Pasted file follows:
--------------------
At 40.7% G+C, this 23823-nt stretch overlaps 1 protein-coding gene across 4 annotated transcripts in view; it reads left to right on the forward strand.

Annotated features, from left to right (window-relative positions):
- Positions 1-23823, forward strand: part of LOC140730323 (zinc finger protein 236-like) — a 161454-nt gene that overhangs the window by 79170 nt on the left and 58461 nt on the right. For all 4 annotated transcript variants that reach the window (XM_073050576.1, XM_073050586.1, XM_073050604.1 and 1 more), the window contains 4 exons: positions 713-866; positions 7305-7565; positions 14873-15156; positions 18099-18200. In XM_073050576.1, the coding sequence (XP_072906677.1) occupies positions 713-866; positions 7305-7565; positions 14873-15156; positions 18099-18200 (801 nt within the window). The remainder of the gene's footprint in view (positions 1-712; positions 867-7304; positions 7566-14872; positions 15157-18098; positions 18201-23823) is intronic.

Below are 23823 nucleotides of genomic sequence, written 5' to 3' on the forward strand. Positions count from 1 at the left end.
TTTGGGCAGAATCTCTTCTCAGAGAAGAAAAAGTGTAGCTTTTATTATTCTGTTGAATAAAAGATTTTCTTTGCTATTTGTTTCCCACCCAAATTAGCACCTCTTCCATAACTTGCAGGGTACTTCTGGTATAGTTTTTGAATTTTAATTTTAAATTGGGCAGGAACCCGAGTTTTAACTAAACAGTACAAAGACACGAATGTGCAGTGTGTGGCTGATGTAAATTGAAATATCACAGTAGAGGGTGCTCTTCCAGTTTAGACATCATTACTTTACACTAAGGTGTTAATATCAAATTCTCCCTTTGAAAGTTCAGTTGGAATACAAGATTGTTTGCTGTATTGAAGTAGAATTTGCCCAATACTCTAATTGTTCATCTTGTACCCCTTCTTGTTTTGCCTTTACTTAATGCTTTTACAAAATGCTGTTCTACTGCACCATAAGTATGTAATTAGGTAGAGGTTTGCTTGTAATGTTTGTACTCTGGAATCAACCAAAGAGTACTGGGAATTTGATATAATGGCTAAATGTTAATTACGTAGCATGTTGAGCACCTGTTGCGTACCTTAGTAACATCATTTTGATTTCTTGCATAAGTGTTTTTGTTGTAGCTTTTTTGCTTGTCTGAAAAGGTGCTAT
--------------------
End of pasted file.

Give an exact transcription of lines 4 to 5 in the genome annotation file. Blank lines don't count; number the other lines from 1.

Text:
Below are 23823 nucleotides of genomic sequence, written 5' to 3' on the forward strand. Positions count from 1 at the left end.
TTTGGGCAGAATCTCTTCTCAGAGAAGAAAAAGTGTAGCTTTTATTATTCTGTTGAATAAAAGATTTTCTTTGCTATTTGTTTCCCACCCAAATTAGCACCTCTTCCATAACTTGCAGGGTACTTCTGGTATAGTTTTTGAATTTTAATTTTAAATTGGGCAGGAACCCGAGTTTTAACTAAACAGTACAAAGACACGAATGTGCAGTGTGTGGCTGATGTAAATTGAAATATCACAGTAGAGGGTGCTCTTCCAGTTTAGACATCATTACTTTACACTAAGGTGTTAATATCAAATTCTCCCTTTGAAAGTTCAGTTGGAATACAAGATTGTTTGCTGTATTGAAGTAGAATTTGCCCAATACTCTAATTGTTCATCTTGTACCCCTTCTTGTTTTGCCTTTACTTAATGCTTTTACAAAATGCTGTTCTACTGCACCATAAGTATGTAATTAGGTAGAGGTTTGCTTGTAATGTTTGTACTCTGGAATCAACCAAAGAGTACTGGGAATTTGATATAATGGCTAAATGTTAATTACGTAGCATGTTGAGCACCTGTTGCGTACCTTAGTAACATCATTTTGATTTCTTGCATAAGTGTTTTTGTTGTAGCTTTTTTGCTTGTCTGAAAAGGTGCTAT